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The Annulment or abrogation of a previously existing statute by the enactment of a later law that revokes the former law.
The revocation of the law can either be done through an express repeal, whereby a statute specifically indicates that the former law shall be revoked and abrogated, or through an implied repeal, which arises when the later statute contains provisions that are so contrary or irreconcilable with those of the prior law that only one can remain in force.
The repeal of a law differs from the amendment thereof, because the amendment of a law involves making a change in a law that already exists, leaving a portion of the original still standing. When a law is repealed, however, it is completely abrogated.
1) v. to annul an existing law, by passage of a repealing statute, or by public vote on a referendum. Repeal of U. S. Constitutional provisions require an amendment, as with the repeal of prohibition in which the 21st Amendment repealed the 18th Amendment. 2) n. the act of annulling a statute.
repealverb abolish, abrogare, abrogate, annul, avoid, cancel, countermand, declare null and void, delete, formally withdraw, invalidate, make void, negate, nullify, obliterate, officially withdraw, override, overrule, quash, recall, render invalid, rescind, rescindere, retract, reverse, revoke, set aside, vacate, void, withdraw
Associated concepts: repeal a bylaw, repeal a law, repeal a statute, repeal by implication
Foreign phrases: Leges posteriores priores contrarias abbogant.Subsequent laws repeal prior laws that are repuggant to them. Jura eodem modo destituuntur quo constiiuuntur. Laws are abrogated by the same means by which they are enacted.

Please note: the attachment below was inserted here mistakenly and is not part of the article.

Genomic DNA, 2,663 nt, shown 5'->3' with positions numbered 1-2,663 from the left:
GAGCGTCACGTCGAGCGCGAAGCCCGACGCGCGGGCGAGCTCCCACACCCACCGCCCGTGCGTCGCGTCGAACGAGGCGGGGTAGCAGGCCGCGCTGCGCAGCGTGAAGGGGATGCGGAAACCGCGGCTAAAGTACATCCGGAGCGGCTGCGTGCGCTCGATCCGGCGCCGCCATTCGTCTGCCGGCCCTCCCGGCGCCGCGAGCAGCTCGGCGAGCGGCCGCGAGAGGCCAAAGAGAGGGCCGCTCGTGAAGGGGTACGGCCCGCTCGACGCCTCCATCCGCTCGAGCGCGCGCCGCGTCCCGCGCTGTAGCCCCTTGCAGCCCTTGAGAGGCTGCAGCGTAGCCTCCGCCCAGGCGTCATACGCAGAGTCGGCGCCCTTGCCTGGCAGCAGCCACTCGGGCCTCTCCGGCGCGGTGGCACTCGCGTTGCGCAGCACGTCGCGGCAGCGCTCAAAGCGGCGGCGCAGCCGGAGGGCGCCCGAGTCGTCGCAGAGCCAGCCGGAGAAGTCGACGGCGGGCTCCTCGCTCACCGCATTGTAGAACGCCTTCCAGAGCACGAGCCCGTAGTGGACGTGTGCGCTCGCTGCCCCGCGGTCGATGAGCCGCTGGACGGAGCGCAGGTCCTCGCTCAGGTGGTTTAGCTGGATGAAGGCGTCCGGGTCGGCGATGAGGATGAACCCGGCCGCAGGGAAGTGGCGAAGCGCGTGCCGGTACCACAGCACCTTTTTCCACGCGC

See also: abandon, abate, abatement, abolish, abolition, abrogate, adeem, ademption, annul, annulment, cancel, cancellation, countermand, defeasance, discharge, discontinue, dissolution, extinguish, invalidate, negate, negation, nullify, overrule, quash, renege, repudiate, repudiation, rescind, rescision, retraction, reversal, revocation, revoke, supersede, termination, vacate, void, withdraw
REPEAL, legislation. The abrogation or destruction of a law by a legislative
2. A repeal is express; as when it is literally declared by a subsequent law or implied, when the new law contains provisions contrary to or irreconcilable with those of the former law.
3. A law may be repealed by implication, by an affirmative as well as by a negative statute, if the substance is inconsistent with the old statute. 1 Ham. 10: 2 Bibb, 96; Harper, 101; 4 W. C. C. R. 691.
4. It is a general rule that when a penal statute punishes an offence by a certain penalty, and a new statute is passed imposing a greater or a lesser penalty, for the same offence, the former statute is repealed by implication. 5 Pick. 168; 3 Halst. 48; 1 Stew. 506; 3 A. K. Marsh. 70; 21 Pick. 373. See 1 Binn. 601; Bac. Ab. Statute D 7 Mass. 140.
5. By the common law when a statute repeals another, and afterwards the repealing statute is itself repealed, the first is revived. 2 Blackf. 32. In some states this rule has been changed, as in Ohio and Louisiana. Civ. Code of:Louis. art. 23.
6. When a law is repealed, it leaves all the civil rights of the parties acquired under the law unaffected. 3. L. R. 337; 4 L. R. 191; 2 South. 689; Breese, App. 29; 2 Stew. 160.
7. When a penal statute is repealed or so modified as to exempt a class from its operation, violations committed before the repeal are also exempted, unless specifically reserved, or unless there have been some private right divested by it. 2 Dana, 330; 4 Yeates, 392; 1 Stew. 347; 5 Rand. 657; 1 W. C. C. R. 84; 2 Virg. Cas. 382. Vide Abrogation; 18 Vin. Ab. 118.